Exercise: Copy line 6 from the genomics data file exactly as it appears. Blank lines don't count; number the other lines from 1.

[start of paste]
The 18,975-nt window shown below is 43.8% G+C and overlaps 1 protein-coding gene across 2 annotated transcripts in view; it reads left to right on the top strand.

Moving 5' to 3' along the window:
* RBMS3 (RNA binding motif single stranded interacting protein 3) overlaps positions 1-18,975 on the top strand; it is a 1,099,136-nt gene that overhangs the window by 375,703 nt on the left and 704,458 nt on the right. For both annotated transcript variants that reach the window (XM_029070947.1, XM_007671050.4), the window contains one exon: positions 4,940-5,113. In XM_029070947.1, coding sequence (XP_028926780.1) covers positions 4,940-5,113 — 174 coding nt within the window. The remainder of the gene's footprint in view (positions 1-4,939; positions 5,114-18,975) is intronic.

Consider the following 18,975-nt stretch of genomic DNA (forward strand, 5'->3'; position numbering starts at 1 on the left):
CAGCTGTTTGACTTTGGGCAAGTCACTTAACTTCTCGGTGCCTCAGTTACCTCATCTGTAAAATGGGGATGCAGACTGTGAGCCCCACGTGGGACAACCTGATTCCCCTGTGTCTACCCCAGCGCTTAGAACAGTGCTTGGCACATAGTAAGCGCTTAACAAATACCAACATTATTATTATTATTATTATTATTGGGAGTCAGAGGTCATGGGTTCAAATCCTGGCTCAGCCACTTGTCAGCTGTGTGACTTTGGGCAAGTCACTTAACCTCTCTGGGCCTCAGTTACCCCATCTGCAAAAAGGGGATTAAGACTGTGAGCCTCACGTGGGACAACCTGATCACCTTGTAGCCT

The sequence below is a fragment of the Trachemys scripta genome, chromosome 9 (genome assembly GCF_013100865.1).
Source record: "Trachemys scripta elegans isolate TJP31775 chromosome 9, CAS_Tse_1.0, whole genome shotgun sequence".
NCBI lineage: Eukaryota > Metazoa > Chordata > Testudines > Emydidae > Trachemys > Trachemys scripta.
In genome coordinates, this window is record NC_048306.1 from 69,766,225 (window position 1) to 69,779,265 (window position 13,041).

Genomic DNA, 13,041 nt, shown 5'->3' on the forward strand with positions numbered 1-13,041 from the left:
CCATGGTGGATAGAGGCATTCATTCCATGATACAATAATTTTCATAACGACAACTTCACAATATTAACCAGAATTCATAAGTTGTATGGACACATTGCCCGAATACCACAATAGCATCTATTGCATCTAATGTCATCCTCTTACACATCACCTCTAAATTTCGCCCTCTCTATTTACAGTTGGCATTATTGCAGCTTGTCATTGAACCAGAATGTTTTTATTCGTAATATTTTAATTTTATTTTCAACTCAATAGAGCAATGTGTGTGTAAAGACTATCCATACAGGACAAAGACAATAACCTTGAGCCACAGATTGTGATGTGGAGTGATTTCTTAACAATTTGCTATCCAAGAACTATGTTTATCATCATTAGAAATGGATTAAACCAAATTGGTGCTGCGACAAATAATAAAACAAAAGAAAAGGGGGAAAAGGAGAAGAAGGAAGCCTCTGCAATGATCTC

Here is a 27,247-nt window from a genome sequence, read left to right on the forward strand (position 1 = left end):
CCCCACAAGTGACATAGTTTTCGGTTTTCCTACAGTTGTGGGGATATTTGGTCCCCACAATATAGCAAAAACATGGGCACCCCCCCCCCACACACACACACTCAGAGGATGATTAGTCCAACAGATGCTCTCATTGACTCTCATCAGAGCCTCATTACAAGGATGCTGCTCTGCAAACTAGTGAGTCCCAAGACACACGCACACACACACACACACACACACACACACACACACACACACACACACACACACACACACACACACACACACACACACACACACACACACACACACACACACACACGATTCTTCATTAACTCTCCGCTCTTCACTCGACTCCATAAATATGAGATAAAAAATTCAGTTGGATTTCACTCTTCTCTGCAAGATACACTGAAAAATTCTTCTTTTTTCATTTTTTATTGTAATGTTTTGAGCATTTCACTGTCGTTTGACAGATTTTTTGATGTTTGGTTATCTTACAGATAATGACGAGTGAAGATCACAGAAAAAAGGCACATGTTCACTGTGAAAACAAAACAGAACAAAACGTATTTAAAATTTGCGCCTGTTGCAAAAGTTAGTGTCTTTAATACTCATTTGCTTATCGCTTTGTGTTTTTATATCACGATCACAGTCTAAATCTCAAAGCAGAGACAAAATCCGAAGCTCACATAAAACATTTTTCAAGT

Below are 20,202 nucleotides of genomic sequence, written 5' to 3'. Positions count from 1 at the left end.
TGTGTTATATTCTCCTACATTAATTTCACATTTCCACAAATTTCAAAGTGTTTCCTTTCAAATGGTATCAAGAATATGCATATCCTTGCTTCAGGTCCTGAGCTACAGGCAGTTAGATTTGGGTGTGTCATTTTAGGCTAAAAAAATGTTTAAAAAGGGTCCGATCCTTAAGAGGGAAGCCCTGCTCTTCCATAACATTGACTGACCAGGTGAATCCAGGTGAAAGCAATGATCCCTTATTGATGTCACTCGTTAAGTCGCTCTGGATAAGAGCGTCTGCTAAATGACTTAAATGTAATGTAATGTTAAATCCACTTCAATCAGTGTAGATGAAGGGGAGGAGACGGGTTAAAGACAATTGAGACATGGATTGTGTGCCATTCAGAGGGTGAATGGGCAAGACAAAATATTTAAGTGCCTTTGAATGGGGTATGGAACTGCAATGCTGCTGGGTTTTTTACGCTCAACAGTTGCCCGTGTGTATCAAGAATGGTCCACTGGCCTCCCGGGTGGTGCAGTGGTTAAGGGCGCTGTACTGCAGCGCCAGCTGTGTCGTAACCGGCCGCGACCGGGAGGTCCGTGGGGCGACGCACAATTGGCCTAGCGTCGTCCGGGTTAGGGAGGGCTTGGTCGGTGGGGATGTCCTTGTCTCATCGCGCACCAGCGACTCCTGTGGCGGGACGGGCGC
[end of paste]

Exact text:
The sequence below is a fragment of the Trachemys scripta genome, chromosome 9 (genome assembly GCF_013100865.1).